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POP MUSIC REVIEW

Jacket wears its heart on its sleeve

November 12, 2005|Steve Hochman | Special to The Times

My Morning Jacket's new album "Z" sees English producer John Leckie emphasizing the more nuanced elements of the Louisville band's Neil Youngon- the- dark- side- of- the- moon sounds. It's the kind of record that can take some attentive listening to fully appreciate -- perhaps not the kind of "statement" some expected after the considerable buzz that's surrounded the band in the last couple of years.

Thursday's concert at the Henry Fonda Music Box Theatre made the statement. Emphatically.

The Jim James-led quintet could have filled an arena with the rock dynamics it commanded. Yet it never lost the subtle distinctions and eerie atmospheres of its recordings, an approach that stands out in the Americana landscape as much as Wilco's experimental forays.

Where Alabama's terrific Drive-By Truckers wears its southern-rock roots on its sleeve, MMJ holds it in its hearts -- which it wears on its sleeve.

The sentimentality that runs through James' high, yearning, reverb-drenched vocals (heck, through the reverb-drenched everything in this band's aesthetic) is the secret ingredient, lending a dreamy innocence to even the most thunderous, guitar-bashing, hair-flinging moments.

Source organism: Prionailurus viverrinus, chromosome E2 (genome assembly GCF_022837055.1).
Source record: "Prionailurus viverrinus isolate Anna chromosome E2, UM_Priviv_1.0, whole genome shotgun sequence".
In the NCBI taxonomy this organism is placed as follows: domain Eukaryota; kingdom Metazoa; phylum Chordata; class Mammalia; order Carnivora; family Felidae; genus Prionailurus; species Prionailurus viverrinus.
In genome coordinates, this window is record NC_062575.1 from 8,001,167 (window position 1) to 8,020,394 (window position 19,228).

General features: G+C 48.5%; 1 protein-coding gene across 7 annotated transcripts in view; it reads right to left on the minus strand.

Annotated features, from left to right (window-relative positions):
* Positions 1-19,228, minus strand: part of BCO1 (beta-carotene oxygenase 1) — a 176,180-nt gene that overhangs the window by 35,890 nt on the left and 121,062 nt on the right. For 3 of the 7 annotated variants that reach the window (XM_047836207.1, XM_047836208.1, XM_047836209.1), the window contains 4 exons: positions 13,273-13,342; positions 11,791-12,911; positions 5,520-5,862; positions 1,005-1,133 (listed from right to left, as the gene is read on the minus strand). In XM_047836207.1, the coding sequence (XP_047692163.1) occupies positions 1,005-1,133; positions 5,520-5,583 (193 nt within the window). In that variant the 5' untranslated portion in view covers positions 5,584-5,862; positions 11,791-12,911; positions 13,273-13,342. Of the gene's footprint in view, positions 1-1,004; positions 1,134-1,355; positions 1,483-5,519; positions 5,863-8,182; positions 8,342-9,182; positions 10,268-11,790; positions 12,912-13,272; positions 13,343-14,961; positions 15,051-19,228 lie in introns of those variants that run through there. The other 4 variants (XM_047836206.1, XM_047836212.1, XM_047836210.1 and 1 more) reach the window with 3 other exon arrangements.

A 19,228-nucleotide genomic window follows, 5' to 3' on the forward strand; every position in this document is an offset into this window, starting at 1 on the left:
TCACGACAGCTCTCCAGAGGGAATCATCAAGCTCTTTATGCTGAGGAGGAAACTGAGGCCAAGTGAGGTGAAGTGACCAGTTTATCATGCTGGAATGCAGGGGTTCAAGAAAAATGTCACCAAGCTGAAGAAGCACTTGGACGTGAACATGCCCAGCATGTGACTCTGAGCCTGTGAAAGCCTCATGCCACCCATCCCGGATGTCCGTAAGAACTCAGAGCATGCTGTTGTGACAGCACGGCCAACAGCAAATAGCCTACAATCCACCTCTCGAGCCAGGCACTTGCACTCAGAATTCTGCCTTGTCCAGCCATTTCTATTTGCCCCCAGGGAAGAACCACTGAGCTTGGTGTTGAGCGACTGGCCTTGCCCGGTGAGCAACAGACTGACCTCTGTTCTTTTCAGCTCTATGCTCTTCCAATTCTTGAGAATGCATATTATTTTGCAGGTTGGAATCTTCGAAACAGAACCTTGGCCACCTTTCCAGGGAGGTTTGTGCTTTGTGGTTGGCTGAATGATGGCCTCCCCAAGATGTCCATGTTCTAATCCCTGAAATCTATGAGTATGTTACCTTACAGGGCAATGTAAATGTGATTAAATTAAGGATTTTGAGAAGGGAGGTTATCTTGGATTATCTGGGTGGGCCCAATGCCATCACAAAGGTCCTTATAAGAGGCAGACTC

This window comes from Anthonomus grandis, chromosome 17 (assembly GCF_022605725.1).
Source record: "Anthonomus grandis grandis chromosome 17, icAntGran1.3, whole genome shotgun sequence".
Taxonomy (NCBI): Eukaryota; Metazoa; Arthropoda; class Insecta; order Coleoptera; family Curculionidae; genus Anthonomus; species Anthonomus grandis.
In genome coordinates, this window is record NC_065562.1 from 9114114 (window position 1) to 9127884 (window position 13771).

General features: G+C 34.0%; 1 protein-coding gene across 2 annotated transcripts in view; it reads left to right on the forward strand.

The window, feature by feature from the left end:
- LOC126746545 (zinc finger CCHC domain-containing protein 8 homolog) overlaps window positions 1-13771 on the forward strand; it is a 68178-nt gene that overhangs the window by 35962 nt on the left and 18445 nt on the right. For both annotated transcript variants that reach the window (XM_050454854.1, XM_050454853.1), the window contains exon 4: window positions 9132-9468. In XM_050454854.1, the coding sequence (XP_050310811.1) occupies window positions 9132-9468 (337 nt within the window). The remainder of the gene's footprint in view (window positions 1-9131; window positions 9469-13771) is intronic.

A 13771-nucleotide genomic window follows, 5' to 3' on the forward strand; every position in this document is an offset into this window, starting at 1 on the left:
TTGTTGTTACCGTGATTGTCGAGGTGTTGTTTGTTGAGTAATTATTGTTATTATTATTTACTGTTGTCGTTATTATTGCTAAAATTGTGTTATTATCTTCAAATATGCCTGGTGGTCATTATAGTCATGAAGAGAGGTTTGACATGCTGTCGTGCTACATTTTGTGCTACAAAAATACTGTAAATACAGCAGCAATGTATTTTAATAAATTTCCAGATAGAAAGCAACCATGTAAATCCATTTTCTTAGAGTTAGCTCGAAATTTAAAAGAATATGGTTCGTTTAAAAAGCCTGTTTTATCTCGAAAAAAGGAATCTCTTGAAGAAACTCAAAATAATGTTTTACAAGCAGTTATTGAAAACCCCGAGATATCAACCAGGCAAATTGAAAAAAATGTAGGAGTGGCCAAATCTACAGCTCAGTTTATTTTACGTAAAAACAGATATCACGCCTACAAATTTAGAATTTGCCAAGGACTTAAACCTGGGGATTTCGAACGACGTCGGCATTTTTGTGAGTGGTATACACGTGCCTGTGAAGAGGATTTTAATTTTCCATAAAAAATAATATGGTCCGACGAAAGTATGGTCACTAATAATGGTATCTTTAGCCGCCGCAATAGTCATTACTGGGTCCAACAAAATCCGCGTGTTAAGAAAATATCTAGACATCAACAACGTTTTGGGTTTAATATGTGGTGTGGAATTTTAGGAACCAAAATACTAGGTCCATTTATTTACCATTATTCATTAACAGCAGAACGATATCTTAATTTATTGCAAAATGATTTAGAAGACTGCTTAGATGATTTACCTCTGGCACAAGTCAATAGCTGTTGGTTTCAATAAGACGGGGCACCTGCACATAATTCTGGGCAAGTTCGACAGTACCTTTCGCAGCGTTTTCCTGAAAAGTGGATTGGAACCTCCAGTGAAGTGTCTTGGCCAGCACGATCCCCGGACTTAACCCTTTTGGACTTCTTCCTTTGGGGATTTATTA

And this band can guitar-bash and hair-fling with the best of them, the twin-guitar attack of "One Big Holiday" out-Skynyrding Skynyrd on Thursday.

But Pink Floyd leanings in some new material were brought to the fore several times, notably on "Dondante," from the heartbeat-like rhythm to James' wordless wail to his guitar solo bearing the sharp sting of Floyd's David Gilmour. Even rainbow lighting effects alluded to the "Dark Side of the Moon" cover art.

The irony is that many people may have left humming "Off the Record," a very atypical but quite catchy reggae-pop ditty. Catching people off guard like that makes a statement too.

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